Stage 4 data:
Average Power: 311W
Nomalised Power: 317W
Max Power: 1114 W
Average Heart Rate: 166
Max Heart Rate: 187
Total Work Done: 1271kj
Pinjarra Classic 2013
Henry Morley Race Report
With rain and wind forecast for the morning it was nice to be only greeted by the latter for the start of the 2013 Pinjarra Classic. 138km over a 2 lap course through rolling terrain lay in front of the 30+ starters in the Elite Men’s event. With the wind ripping through the parcours it was set to be a tough day out. The Satalyst-Giant Racing Team had a strong contingent of 8 riders in the field, each capable of winning the race & wanted to take advantage of this and their superior numbers.
Forgetting the fact there was along way to go in the race, attacks went from the gun & before the first major climb had been reached a solid break formed containing 4 SGR riders (Pete Hatton, Jono Bolton, Michael Fitzgerald & Henry Morley), Wade Longworth (Arbitrage), Ryan Willmott (KD cycles) & Matty Upton (Dome Coffees). Pete Hatton set a frantic pace up the first climb not only dispatching Matty Upton & Ryan Willmott, but also further establishing the breaks advantage. From there it was a Team Time Trial with Wade sitting on the back of the Satalyst locomotive.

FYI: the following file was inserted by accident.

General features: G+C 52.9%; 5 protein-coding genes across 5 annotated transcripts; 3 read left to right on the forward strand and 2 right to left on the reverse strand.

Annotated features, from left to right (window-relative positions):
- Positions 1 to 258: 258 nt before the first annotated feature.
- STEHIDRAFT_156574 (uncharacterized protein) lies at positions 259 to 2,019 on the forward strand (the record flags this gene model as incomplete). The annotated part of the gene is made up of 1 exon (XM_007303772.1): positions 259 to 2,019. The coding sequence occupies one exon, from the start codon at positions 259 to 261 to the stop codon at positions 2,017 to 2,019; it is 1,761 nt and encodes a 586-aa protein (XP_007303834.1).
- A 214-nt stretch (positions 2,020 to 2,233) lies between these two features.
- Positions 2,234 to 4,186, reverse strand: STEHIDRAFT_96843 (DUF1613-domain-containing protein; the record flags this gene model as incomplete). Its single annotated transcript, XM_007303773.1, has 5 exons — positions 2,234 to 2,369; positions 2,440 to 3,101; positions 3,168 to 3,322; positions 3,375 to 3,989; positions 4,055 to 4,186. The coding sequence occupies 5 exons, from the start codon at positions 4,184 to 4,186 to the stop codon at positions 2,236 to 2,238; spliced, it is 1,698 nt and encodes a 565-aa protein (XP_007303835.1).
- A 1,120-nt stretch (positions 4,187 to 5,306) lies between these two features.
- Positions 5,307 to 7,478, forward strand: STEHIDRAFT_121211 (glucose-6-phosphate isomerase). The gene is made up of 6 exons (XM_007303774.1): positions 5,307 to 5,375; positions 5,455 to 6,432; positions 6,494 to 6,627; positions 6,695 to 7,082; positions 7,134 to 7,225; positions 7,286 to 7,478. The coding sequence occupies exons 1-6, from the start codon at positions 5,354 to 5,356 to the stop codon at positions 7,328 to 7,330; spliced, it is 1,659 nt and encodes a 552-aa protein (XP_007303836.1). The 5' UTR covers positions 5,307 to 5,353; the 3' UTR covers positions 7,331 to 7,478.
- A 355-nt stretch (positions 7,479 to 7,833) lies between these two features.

Back in the bunch the rest of the SGR gang were being very proactive in not letting anyone else slip up the road without being represented. Jackson Mawby & Aaron Slavik along with Luke Pledeger (Bianchi-Lotto-Arbitrage) & Jon Gregg (Brooks) made a gallant effort to get across to the days major move to further bolster our numbers up front but were bought back into the fray after being out there for over 20 kilometres.
The break upfront continued to build on what would be an unassailable lead. Halfway through the 2nd and last lap the SGR riders at the head of the race set about getting rid of Wade Longworth, which proved to be a tough task. The young man showed great resolve and strength in dealing with the initial attacks before Bolton, Morley & Fitzgerald forged clear never looking back to make it a Satalyst 1,2,3! Pete Hatton worked with Longworth to the finish and outkicked him for 4th. The depleted peleton was lead in by our own young gun & recently crowned world champion on the track, Sam Welsford, after a superb lead out from Aaron, Jackson, & Theo Yates.